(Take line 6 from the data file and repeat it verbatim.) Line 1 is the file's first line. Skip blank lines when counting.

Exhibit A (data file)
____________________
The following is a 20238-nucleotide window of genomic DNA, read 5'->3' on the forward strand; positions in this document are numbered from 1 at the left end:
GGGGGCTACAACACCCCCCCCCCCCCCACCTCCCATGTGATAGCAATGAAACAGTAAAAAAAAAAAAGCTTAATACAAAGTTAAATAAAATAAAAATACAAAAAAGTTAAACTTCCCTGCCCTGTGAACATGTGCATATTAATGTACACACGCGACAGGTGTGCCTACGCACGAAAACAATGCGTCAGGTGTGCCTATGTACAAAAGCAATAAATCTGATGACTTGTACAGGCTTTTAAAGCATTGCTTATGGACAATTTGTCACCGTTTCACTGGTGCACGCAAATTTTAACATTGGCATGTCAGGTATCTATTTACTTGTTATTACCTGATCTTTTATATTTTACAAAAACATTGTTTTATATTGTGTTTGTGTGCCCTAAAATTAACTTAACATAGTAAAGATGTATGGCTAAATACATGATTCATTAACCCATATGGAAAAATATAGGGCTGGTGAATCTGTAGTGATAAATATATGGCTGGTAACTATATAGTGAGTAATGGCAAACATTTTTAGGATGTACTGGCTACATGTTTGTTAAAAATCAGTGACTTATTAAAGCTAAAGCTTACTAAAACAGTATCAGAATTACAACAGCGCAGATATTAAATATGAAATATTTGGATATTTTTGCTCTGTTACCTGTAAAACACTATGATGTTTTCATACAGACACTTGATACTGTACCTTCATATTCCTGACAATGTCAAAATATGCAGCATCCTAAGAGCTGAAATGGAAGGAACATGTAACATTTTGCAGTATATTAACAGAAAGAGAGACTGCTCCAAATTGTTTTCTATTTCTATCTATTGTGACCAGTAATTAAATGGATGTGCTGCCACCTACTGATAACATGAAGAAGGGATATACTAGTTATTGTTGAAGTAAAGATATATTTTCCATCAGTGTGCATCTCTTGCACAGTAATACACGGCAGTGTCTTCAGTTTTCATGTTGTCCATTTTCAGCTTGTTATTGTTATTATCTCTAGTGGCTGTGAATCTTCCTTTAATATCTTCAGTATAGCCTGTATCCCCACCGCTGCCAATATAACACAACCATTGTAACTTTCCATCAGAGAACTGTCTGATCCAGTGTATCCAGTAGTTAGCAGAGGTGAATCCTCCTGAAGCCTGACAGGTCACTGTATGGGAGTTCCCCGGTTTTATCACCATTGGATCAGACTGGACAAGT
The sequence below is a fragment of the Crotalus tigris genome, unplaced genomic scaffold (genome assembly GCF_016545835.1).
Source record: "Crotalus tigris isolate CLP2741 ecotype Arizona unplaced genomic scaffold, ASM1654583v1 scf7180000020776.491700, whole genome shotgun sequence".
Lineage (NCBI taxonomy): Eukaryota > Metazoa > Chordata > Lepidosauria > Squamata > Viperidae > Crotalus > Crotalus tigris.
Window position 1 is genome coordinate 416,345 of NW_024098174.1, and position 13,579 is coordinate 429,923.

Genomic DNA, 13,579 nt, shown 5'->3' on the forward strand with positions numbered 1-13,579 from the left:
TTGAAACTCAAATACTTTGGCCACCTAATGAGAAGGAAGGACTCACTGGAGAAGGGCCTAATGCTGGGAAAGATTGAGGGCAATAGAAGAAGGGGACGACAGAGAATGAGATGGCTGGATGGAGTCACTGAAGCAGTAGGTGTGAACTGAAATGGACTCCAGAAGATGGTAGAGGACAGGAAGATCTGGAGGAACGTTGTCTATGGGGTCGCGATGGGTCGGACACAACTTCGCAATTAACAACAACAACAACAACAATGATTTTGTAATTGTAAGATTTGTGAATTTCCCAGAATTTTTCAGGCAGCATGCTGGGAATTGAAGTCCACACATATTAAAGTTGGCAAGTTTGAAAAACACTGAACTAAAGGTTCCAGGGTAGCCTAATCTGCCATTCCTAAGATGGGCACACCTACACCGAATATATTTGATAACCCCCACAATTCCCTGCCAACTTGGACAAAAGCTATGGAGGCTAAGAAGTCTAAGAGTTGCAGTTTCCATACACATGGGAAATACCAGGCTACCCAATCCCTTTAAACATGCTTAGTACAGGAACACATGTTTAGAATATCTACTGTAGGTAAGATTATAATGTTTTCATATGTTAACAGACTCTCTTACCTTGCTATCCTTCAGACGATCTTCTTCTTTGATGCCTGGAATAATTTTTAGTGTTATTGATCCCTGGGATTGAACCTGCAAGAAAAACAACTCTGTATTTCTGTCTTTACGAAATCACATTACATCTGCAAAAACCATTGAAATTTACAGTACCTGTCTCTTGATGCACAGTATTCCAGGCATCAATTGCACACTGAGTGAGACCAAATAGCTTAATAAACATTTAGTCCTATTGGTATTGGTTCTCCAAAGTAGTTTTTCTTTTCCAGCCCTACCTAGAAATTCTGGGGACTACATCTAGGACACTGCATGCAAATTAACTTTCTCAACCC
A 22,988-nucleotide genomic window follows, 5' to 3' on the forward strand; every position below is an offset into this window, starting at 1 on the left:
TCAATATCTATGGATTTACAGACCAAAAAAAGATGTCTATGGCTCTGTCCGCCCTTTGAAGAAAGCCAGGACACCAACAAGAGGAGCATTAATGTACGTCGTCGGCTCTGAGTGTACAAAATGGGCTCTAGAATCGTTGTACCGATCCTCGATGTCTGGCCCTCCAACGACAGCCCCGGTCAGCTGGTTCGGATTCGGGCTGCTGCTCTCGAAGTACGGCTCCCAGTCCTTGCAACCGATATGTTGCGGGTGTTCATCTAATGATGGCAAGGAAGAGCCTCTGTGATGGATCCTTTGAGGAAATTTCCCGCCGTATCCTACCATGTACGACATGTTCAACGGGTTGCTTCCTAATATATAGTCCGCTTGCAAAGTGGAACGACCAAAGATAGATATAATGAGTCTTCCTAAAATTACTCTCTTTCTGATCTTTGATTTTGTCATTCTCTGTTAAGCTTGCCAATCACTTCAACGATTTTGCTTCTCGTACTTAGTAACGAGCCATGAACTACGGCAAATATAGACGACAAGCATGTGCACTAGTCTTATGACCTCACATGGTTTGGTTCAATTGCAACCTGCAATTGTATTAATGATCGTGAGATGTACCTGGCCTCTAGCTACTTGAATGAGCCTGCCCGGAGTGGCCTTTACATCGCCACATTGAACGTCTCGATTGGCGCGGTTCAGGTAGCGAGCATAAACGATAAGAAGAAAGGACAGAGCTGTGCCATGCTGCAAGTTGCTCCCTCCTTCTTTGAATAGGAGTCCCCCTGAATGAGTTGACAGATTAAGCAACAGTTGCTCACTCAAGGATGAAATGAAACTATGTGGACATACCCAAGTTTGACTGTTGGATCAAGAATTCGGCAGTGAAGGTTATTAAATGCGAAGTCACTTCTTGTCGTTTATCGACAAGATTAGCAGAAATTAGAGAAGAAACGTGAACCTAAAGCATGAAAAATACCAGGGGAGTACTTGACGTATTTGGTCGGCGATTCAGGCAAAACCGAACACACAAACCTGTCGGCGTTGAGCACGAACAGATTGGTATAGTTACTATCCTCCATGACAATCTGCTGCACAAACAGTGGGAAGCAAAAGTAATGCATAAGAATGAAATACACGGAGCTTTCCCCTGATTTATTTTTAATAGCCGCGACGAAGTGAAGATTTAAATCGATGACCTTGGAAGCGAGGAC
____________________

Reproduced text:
Window position 1 is genome coordinate 416,345 of NW_024098174.1, and position 13,579 is coordinate 429,923.